Woodpeckers love suet. Downey Woodpecker eating suet  Notice that the bird is resting its tail on the prop for leverage as he feeds. This is especially helpful to larger birds such as Northern Flickers, Red-bellied Woodpeckers, and Pileated Woodpeckers.

Nuthatch striking a pose at the suet feeder. Nuthatch at suet feeder

Adult male Pileated Woodpecker at suet feeder. Adult male Pileated Woodpecker on feeder pole

This bird is very skittish. Close-up photos are hard to get. I shot this image from inside my house through a very clean window.

The links below will take you to more of my images of birds on feeders.

Two doves on bird feeder

Northern Flicker on suet feeder

Red-bellied Woodpecker on suet feeder


Common Birds of Winter, part 2


More birds in the snow. All images shot at Eagle Creek Park, Indianapolis. February 2011

Tufted Titmouse

a year-round resident in Indiana; often seen at seed and suet feeders, or foraging on the ground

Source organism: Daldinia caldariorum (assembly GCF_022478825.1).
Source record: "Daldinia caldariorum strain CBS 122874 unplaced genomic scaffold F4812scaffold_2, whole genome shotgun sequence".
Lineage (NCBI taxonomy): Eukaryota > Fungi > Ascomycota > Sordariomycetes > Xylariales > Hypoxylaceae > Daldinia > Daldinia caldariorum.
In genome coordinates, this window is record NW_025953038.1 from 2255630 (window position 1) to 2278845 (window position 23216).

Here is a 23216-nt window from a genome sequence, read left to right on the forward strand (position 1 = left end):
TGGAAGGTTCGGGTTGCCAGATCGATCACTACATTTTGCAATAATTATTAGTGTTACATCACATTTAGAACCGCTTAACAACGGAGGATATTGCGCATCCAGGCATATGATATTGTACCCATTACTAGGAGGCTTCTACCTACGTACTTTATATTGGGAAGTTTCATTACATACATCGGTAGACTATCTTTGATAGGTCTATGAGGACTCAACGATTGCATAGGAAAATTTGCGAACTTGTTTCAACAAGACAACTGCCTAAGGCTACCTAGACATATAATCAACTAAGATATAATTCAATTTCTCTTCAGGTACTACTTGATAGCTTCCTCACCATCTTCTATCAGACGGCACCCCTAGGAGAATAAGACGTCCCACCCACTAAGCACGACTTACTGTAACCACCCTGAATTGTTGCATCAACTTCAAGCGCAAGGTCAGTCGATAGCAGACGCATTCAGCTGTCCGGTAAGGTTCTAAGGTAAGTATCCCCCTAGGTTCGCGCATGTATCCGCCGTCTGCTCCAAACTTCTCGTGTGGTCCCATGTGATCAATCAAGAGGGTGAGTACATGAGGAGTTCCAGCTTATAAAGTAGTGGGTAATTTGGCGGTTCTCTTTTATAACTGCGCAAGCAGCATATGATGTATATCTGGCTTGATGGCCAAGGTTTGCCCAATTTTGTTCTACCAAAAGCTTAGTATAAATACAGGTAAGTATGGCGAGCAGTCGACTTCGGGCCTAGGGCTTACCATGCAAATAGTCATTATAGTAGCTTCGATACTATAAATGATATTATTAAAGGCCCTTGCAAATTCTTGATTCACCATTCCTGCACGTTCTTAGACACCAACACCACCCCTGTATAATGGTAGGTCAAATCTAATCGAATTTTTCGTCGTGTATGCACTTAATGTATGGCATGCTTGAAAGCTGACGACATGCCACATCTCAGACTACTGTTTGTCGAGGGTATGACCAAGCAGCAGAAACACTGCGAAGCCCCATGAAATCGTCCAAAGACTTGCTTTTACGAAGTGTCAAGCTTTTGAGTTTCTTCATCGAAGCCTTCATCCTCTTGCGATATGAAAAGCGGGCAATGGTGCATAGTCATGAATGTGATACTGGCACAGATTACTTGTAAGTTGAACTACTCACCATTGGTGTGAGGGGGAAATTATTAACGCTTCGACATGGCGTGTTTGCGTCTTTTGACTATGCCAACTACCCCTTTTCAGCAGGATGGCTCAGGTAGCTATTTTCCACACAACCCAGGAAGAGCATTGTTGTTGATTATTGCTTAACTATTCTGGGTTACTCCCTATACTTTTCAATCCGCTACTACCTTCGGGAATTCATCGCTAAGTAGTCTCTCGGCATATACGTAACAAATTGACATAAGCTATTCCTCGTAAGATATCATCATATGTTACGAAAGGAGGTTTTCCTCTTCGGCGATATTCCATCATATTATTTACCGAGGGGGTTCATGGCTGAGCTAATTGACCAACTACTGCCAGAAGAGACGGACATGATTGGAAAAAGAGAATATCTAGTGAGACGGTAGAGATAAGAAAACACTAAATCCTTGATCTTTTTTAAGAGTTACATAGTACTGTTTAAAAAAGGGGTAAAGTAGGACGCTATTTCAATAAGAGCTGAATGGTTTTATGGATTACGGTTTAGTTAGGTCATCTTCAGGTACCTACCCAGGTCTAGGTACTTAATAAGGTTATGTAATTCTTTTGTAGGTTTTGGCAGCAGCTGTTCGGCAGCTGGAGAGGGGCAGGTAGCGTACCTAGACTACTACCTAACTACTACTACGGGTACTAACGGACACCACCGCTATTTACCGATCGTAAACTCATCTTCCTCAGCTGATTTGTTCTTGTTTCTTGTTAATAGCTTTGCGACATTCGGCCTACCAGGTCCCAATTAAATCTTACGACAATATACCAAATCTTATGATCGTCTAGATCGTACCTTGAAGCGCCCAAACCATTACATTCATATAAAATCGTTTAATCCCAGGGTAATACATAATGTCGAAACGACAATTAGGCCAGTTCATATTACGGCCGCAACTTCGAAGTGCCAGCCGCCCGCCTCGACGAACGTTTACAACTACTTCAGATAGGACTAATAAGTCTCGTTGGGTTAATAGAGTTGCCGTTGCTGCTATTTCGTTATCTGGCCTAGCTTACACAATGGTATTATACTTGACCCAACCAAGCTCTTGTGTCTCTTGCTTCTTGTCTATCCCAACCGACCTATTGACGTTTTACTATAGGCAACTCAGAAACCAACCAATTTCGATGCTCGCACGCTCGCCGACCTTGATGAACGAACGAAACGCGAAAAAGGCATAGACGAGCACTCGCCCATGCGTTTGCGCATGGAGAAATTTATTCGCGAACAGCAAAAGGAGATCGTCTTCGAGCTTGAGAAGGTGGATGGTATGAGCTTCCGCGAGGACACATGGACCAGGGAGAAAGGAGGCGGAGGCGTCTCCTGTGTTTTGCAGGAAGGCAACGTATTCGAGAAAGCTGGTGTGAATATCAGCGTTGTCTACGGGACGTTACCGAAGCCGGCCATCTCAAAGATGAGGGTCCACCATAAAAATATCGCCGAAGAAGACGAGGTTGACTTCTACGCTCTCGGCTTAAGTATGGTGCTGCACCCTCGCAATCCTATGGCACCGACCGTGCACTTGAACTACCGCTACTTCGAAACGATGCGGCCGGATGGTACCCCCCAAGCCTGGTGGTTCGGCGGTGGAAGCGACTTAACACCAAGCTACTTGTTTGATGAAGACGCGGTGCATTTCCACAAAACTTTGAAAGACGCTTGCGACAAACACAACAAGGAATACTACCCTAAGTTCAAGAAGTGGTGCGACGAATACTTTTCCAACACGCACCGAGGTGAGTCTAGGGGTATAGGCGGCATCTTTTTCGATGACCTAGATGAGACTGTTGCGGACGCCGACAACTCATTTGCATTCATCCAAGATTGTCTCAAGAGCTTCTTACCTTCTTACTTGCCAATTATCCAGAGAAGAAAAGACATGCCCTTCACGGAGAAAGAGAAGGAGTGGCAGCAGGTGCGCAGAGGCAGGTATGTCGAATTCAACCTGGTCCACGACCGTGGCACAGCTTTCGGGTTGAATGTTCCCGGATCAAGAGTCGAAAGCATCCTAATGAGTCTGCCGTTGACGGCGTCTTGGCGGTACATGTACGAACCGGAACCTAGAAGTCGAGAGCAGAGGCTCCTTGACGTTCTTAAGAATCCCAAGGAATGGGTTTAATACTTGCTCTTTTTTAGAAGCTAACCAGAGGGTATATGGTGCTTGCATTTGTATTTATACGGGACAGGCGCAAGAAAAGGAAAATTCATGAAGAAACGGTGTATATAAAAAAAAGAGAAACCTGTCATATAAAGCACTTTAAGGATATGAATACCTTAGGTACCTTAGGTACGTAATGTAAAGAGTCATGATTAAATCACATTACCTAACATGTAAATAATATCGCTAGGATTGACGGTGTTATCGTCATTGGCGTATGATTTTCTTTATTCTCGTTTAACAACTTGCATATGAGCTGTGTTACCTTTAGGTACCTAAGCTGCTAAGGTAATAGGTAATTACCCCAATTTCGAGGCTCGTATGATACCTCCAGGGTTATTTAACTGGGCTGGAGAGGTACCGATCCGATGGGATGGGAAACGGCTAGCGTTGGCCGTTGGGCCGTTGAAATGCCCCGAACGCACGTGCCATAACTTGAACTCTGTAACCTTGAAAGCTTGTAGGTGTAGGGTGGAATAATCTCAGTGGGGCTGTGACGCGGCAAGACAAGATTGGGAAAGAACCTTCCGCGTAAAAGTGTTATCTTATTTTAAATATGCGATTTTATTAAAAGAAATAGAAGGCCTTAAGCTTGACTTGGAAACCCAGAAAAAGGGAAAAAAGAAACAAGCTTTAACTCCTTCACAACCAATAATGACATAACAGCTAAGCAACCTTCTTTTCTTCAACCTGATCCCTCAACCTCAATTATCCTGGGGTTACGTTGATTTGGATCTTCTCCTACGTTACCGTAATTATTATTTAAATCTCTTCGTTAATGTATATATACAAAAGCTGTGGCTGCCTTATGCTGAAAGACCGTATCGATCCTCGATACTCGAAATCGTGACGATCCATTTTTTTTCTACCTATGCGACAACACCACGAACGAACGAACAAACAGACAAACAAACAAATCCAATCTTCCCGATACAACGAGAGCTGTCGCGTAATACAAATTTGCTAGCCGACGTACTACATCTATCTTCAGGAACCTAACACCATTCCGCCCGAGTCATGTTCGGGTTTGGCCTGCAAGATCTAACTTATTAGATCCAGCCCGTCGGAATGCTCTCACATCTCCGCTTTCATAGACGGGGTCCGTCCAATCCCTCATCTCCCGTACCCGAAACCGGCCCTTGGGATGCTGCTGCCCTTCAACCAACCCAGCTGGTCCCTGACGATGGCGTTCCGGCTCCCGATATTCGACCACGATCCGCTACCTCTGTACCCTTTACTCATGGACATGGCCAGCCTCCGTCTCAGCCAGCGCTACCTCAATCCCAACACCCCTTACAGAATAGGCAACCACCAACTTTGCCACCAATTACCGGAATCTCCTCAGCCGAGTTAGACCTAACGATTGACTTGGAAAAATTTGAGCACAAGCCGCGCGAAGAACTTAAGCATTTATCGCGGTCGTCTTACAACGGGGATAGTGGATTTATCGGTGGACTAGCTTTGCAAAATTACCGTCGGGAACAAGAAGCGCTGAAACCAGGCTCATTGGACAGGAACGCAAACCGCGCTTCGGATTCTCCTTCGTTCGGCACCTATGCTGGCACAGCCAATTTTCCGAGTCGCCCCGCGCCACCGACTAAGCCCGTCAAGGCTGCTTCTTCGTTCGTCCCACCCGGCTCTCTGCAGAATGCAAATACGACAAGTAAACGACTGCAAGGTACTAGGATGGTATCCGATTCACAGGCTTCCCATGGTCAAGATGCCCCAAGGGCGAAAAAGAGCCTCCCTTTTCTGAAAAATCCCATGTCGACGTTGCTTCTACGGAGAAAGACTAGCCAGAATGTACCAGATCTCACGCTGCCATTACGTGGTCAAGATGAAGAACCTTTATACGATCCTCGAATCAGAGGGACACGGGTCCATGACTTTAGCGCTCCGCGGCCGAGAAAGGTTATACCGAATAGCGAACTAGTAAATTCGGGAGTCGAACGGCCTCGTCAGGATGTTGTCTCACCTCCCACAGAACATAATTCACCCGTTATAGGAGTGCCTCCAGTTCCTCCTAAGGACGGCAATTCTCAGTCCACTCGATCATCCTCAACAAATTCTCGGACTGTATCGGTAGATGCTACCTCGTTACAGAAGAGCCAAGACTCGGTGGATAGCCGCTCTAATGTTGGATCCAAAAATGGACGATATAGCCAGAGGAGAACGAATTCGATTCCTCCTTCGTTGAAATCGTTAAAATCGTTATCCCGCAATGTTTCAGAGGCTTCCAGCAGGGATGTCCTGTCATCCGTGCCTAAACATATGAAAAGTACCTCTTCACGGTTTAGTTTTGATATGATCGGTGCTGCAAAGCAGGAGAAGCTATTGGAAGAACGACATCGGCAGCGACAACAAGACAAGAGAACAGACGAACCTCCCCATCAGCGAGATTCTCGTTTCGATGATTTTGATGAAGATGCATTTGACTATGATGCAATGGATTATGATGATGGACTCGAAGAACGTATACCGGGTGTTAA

White-throated Sparrow

winters in Indiana, often seen in mixed flocks; will migrate north to Canada in spring to breeding grounds

Red-bellied Woodpecker, female

year-round resident of Indiana; often seen at suet and nut feeders; will often cache nuts in tree bark crevices


year-round resident of Indiana; often visits feeders where it noisily dominates other birds

Female House Sparrow

year-round resident; seen at feeders in groups and mixed flocks

Red-breasted Nuthatch

winters in Indiana; this is probably a male due to the extensive orange on the breast

Common Birds of Winter, part 1

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These photos were shot in February 2011, when we had a lot of snow on the ground.

American Tree Sparrow
(Click on the photo for a larger version)
Eagle Creek Park/Indianapolis, Indiana

A winter bird for Indiana. Tree Sparrows will head north in the spring to their breeding grounds in Canada.

Female Northern Cardinal
(Click on the photo for a larger version)
Eagle Creek Park/Indianapolis, Indiana

Male Northern Cardinal
(Click on the photo for a larger version)
Eagle Creek Park/Indianapolis, Indiana

Northern Cardinals are year-round residents in Indiana

Dark-eyed Junco, slate-colored female
(Click on the photo for a larger version)

Eagle Creek Park/Indianapolis, Indiana

Another winter resident in Indiana. Dark-eyed Juncos will also migrate north to Canada in the spring.